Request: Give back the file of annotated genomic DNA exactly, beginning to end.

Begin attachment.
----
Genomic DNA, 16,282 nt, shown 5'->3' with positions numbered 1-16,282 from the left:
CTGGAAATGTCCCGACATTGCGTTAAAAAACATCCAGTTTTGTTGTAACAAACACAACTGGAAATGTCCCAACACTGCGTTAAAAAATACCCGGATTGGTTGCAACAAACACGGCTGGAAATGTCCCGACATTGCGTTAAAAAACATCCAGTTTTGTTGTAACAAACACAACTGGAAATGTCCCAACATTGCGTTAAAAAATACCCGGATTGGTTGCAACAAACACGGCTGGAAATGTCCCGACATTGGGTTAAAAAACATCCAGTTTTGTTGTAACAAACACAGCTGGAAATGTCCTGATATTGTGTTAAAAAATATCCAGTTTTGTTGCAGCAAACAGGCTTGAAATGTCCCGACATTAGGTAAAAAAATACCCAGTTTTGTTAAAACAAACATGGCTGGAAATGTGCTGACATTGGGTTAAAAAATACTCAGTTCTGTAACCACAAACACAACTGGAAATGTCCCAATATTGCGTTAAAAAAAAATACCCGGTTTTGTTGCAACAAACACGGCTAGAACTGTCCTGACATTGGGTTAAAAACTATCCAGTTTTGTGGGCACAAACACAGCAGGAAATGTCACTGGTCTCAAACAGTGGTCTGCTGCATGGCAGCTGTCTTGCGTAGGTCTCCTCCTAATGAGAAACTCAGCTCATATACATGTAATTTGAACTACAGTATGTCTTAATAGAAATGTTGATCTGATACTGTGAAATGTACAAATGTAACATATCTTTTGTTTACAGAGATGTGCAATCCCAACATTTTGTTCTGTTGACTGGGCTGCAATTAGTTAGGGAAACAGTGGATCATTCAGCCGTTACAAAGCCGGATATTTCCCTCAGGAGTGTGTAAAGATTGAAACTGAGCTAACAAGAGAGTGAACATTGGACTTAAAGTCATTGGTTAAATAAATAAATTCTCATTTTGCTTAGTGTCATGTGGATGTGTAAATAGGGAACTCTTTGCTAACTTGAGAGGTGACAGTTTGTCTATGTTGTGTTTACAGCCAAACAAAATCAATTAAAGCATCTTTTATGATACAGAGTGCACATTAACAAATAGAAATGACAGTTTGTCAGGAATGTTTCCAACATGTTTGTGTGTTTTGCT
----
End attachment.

Genomic DNA, 16,282 nt, shown 5'->3' with positions numbered 1-16,282 from the left:
CTGGAAATGTCCCGACATTGCGTTAAAAAACATCCAGTTTTGTTGTAACAAACACAACTGGAAATGTCCCAACACTGCGTTAAAAAATACCCGGATTGGTTGCAACAAACACGGCTGGAAATGTCCCGACATTGCGTTAAAAAACATCCAGTTTTGTTGTAACAAACACAACTGGAAATGTCCCAACATTGCGTTAAAAAATACCCGGATTGGTTGCAACAAACACGGCTGGAAATGTCCCGACATTGGGTTAAAAAACATCCAGTTTTGTTGTAACAAACACAGCTGGAAATGTCCTGATATTGTGTTAAAAAATATCCAGTTTTGTTGCAGCAAACAGGCTTGAAATGTCCCGACATTAGGTAAAAAAATACCCAGTTTTGTTAAAACAAACATGGCTGGAAATGTGCTGACATTGGGTTAAAAAATACTCAGTTCTGTAACCACAAACACAACTGGAAATGTCCCAATATTGCGTTAAAAAAAAATACCCGGTTTTGTTGCAACAAACACGGCTAGAACTGTCCTGACATTGGGTTAAAAACTATCCAGTTTTGTGGGCACAAACACAGCAGGAAATGTCACTGGTCTCAAACAGTGGTCTGCTGCATGGCAGCTGTCTTGCGTAGGTCTCCTCCTAATGAGAAACTCAGCTCATATACATGTAATTTGAACTACAGTATGTCTTAATAGAAATGTTGATCTGATACTGTGAAATGTACAAATGTAACATATCTTTTGTTTACAGAGATGTGCAATCCCAACATTTTGTTCTGTTGACTGGGCTGCAATTAGTTAGGGAAACAGTGGATCATTCAGCCGTTACAAAGCCGGATATTTCCCTCAGGAGTGTGTAAAGATTGAAACTGAGCTAACAAGAGAGTGAACATTGGACTTAAAGTCATTGGTTAAATAAATAAATTCTCATTTTGCTTAGTGTCATGTGGATGTGTAAATAGGGAACTCTTTGCTAACTTGAGAGGTGACAGTTTGTCTATGTTGTGTTTACAGCCAAACAAAATCAATTAAAGCATCTTTTATGATACAGAGTGCACATTAACAAATAGAAATGACAGTTTGTCAGGAATGTTTCCAACATGTTTGTGTGTTTTGCT